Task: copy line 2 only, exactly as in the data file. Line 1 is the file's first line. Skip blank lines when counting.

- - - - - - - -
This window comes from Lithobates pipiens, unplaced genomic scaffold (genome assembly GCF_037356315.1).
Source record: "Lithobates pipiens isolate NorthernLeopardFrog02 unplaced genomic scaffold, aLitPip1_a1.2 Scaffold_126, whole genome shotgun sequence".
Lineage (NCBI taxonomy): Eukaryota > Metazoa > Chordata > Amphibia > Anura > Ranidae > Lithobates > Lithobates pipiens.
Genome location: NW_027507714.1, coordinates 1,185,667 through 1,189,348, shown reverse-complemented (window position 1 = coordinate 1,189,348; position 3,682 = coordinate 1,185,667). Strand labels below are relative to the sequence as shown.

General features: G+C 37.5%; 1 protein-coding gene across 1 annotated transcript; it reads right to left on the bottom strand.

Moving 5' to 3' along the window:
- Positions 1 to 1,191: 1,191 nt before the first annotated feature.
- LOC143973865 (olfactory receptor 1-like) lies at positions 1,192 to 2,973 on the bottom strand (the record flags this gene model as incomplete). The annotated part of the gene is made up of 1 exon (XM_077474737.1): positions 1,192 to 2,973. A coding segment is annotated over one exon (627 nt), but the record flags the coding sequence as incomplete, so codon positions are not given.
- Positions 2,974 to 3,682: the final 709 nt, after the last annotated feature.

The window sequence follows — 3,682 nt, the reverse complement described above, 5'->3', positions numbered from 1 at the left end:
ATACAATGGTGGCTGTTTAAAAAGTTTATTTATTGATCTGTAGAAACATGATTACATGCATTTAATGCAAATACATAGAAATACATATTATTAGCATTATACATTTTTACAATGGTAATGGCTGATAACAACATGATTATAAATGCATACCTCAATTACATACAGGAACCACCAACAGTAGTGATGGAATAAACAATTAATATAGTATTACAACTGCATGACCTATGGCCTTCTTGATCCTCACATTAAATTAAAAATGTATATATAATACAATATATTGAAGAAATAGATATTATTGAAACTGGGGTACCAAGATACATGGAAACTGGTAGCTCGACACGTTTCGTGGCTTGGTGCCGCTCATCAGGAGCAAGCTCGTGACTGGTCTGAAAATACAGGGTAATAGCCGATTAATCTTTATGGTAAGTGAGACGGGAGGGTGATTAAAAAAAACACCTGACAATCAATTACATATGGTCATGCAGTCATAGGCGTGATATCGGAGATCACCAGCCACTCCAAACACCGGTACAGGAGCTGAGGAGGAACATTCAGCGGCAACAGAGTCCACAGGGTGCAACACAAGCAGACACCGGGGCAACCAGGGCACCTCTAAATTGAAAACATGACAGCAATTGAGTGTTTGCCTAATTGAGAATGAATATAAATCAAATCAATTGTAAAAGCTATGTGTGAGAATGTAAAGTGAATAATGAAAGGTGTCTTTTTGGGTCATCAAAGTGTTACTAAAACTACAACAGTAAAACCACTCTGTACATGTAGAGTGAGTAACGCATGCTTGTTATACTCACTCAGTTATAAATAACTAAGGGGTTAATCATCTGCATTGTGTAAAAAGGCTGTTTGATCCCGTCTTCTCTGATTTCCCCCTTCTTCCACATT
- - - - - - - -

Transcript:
Source record: "Lithobates pipiens isolate NorthernLeopardFrog02 unplaced genomic scaffold, aLitPip1_a1.2 Scaffold_126, whole genome shotgun sequence".